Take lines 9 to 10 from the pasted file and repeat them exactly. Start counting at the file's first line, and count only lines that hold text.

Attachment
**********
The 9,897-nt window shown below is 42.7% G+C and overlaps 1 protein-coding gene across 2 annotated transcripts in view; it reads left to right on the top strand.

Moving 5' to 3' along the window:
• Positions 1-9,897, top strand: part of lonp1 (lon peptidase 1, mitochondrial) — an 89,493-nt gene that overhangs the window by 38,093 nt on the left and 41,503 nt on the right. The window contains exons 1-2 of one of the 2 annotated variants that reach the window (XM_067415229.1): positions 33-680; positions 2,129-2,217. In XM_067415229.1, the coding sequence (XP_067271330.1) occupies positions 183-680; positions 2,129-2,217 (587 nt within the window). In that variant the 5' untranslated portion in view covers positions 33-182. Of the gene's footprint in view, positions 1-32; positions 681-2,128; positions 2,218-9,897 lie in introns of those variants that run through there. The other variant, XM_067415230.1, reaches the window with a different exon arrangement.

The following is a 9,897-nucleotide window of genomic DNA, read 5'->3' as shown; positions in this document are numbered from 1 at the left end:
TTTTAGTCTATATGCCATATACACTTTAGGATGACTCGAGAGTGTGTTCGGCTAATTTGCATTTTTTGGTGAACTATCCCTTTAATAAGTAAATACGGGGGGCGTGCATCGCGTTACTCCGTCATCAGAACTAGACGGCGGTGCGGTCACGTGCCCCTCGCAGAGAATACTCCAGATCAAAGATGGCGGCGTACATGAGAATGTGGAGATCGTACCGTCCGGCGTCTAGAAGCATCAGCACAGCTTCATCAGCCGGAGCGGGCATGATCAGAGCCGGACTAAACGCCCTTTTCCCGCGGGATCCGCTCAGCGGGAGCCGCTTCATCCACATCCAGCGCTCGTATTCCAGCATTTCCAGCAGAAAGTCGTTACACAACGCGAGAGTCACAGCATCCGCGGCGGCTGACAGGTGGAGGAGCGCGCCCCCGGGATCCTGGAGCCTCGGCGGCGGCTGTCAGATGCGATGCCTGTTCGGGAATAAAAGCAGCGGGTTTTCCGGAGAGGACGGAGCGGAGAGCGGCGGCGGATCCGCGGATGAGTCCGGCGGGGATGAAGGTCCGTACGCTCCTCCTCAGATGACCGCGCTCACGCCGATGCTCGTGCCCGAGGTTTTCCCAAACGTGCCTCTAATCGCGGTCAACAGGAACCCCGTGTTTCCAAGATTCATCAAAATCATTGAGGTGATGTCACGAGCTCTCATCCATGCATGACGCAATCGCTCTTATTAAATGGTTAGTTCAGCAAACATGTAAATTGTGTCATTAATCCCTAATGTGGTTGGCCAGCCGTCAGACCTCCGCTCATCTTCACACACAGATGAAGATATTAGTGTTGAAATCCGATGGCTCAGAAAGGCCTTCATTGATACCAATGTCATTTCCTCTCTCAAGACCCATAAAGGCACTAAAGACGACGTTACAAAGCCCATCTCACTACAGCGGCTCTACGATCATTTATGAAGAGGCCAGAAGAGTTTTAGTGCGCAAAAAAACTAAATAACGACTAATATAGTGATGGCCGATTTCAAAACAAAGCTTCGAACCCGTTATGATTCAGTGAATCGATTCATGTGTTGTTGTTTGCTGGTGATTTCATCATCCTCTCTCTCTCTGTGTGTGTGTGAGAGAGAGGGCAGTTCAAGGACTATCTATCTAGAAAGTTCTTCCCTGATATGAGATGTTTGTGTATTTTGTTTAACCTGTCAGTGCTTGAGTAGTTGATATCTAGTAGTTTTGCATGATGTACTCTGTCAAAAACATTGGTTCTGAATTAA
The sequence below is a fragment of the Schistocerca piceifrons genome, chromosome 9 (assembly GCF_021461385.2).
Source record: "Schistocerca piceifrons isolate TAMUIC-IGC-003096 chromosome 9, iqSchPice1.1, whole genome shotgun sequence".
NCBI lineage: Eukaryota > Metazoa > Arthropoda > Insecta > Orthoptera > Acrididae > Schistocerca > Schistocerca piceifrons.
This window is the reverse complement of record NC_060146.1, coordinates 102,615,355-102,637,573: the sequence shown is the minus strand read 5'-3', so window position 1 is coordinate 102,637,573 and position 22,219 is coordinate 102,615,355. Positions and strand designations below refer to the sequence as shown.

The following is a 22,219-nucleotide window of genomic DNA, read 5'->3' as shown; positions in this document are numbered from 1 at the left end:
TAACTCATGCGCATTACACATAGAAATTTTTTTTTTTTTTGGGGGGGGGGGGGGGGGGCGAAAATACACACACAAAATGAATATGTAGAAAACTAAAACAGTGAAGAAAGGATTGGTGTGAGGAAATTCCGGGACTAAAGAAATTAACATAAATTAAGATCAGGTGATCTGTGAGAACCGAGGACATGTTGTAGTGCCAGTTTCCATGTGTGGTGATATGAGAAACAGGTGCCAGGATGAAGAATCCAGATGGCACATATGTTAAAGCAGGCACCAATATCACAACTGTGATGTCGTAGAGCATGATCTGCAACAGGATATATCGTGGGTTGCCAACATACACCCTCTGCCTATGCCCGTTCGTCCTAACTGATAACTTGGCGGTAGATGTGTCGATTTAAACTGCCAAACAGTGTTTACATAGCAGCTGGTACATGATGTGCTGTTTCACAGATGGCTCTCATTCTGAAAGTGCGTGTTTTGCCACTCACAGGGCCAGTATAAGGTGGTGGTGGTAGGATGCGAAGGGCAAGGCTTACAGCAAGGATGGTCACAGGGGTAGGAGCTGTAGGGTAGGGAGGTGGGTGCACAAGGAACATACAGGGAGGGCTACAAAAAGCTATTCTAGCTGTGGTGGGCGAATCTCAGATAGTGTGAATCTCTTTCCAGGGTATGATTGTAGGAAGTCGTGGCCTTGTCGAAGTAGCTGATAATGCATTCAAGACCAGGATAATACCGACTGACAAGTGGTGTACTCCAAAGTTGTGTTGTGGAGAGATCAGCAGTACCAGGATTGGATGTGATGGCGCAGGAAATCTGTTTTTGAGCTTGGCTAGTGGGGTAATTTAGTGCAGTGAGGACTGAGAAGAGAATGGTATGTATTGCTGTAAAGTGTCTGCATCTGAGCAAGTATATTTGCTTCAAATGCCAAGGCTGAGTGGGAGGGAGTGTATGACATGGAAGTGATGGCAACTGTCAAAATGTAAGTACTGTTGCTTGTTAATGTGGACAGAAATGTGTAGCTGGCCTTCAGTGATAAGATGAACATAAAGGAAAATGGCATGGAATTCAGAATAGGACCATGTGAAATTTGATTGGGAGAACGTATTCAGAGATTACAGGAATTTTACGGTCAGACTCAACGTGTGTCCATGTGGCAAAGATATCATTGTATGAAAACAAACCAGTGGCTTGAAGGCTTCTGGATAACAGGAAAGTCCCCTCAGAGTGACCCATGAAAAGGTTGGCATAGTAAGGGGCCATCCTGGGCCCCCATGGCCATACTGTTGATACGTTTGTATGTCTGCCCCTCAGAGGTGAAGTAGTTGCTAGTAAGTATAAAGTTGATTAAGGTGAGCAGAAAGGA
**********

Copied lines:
This window is the reverse complement of record NC_060146.1, coordinates 102,615,355-102,637,573: the sequence shown is the minus strand read 5'-3', so window position 1 is coordinate 102,637,573 and position 22,219 is coordinate 102,615,355. Positions and strand designations below refer to the sequence as shown.

The following is a 22,219-nucleotide window of genomic DNA, read 5'->3' as shown; positions in this document are numbered from 1 at the left end: